Streaming giant Roku (ROKU) is rolling out a pair of new streaming sticks just ahead of the all-important holiday shopping season. The Roku Streaming Stick 4K and Roku Streaming Stick 4K+ promise improved speeds and wireless performance when they hit the market later this October.
The sticks are meant to goose hardware sales going into the holidays, as well as combat competing streaming offerings from the likes of Amazon (AMZN) and Google (GOOG, GOOGL). Roku’s stock has been hit with declines since it reported a miss on its Q2 player sales, posting $112.8 million in revenue compared to Wall Street expectations of $121.3 million.
The $49 Streaming Stick 4K is the first of the company’s new products and promises a 30% performance boost thanks to a new quad-core processor, as well as 2X faster Wifi connectivity from a redesigned long-range wireless receiver. The Streaming Stick 4K is also now compatible with Dolby Vision HDR and HDR10+, the company’s previous streaming stick only supported HDR10. That should cover the major versions of HDR, meaning you’ll get great-looking colors on HDR-capable TVs.
The Streaming Stick 4K includes a voice remote that allows you to tell the device to pull up channels and perform voice searches. What’s more, the Streaming Stick 4K is compatible with Google Assistant and Amazon’s Alexa, which lets you control the stick with either third-party voice assistant. The stick is also compatible with Apple’s AirPlay 2, so you can stream from your iPhone or Mac to your big screen.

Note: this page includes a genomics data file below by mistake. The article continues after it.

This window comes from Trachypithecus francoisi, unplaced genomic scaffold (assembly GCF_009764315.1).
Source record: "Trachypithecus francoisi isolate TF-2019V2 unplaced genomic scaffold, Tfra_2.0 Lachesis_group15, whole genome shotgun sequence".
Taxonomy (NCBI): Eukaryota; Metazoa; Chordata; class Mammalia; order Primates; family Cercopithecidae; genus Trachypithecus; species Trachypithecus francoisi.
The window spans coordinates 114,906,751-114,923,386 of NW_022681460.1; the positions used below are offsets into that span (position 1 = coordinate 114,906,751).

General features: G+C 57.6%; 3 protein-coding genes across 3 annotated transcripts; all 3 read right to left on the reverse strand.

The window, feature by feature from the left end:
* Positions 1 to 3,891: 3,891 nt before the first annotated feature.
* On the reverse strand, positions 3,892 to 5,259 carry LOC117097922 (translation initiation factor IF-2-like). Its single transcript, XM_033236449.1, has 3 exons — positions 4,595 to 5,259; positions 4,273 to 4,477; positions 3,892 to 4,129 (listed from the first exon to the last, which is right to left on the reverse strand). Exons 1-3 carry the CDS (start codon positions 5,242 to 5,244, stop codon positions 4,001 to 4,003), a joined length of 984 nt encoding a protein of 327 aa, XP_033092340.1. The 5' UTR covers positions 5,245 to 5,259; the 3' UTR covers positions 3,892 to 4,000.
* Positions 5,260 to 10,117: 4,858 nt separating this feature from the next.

The $69 Streaming Stick 4K+, meanwhile, packs all of the features of the Streaming Stick 4K, but adds a remote that you can call out to when it’s lost in your couch cushions. To use it, you say “Hey, Roku. Find my remote,” and it will make a noise to help you track it down. The remote has private listening and hands-free modes, as well as a rechargeable battery.
Roku has also upgraded its Walmart-exclusive Roku Ultra LT with a faster processor and improved wireless range. It also now gets Dolby Vision HDR compatibility. But the price jumps from $69 to $79.
Roku has stiff competition in the player market. Amazon recently unveiled its new $54 Fire TV Stick 4K Max. That stick supports HDR10+ and Dolby Vision HDR technology, and a new quad-core processor for improved overall performance. The 4K Max also uses the Wifi 6 standard, which supports faster speeds and better overall range.
Google has its own Chromecast with Google TV that supports 4K and HDR and sports a voice remote for $49.
While Roku’s hardware revenue may have fallen below expectations in its last quarter, the company’s platform business is on fire. The platform part of the company makes money through advertisements, as well as revenue sharing from signups for premium services via Roku.
In Q2, the company saw platform revenue of $532 million, easily outpacing Wall Street expectations of $494 million. With the holiday season coming up, however, Roku could see another jump in its hardware sales.
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